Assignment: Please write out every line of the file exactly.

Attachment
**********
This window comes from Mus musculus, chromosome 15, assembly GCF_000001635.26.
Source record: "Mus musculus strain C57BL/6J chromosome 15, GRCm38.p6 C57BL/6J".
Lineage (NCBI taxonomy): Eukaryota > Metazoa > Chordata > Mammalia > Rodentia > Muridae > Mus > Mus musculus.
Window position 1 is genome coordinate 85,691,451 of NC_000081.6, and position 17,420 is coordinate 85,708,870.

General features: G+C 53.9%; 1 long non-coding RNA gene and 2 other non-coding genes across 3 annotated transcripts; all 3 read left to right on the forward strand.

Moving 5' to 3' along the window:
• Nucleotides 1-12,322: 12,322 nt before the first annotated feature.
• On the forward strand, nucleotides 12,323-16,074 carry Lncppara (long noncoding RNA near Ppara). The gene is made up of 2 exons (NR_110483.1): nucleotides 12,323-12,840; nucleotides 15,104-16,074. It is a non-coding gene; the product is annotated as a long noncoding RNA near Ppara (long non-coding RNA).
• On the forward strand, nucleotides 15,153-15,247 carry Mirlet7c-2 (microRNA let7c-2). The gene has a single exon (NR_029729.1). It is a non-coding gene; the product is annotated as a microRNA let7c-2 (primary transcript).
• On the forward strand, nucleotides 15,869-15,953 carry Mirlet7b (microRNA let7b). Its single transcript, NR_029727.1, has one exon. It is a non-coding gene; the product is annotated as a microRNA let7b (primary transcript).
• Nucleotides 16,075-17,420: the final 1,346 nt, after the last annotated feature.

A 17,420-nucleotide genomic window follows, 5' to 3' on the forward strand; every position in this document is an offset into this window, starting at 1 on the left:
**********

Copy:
This window comes from Mus musculus, chromosome 15, assembly GCF_000001635.26.
Source record: "Mus musculus strain C57BL/6J chromosome 15, GRCm38.p6 C57BL/6J".
Lineage (NCBI taxonomy): Eukaryota > Metazoa > Chordata > Mammalia > Rodentia > Muridae > Mus > Mus musculus.
Window position 1 is genome coordinate 85,691,451 of NC_000081.6, and position 17,420 is coordinate 85,708,870.

General features: G+C 53.9%; 1 long non-coding RNA gene and 2 other non-coding genes across 3 annotated transcripts; all 3 read left to right on the forward strand.

Moving 5' to 3' along the window:
• Nucleotides 1-12,322: 12,322 nt before the first annotated feature.
• On the forward strand, nucleotides 12,323-16,074 carry Lncppara (long noncoding RNA near Ppara). The gene is made up of 2 exons (NR_110483.1): nucleotides 12,323-12,840; nucleotides 15,104-16,074. It is a non-coding gene; the product is annotated as a long noncoding RNA near Ppara (long non-coding RNA).
• On the forward strand, nucleotides 15,153-15,247 carry Mirlet7c-2 (microRNA let7c-2). The gene has a single exon (NR_029729.1). It is a non-coding gene; the product is annotated as a microRNA let7c-2 (primary transcript).
• On the forward strand, nucleotides 15,869-15,953 carry Mirlet7b (microRNA let7b). Its single transcript, NR_029727.1, has one exon. It is a non-coding gene; the product is annotated as a microRNA let7b (primary transcript).
• Nucleotides 16,075-17,420: the final 1,346 nt, after the last annotated feature.

A 17,420-nucleotide genomic window follows, 5' to 3' on the forward strand; every position in this document is an offset into this window, starting at 1 on the left: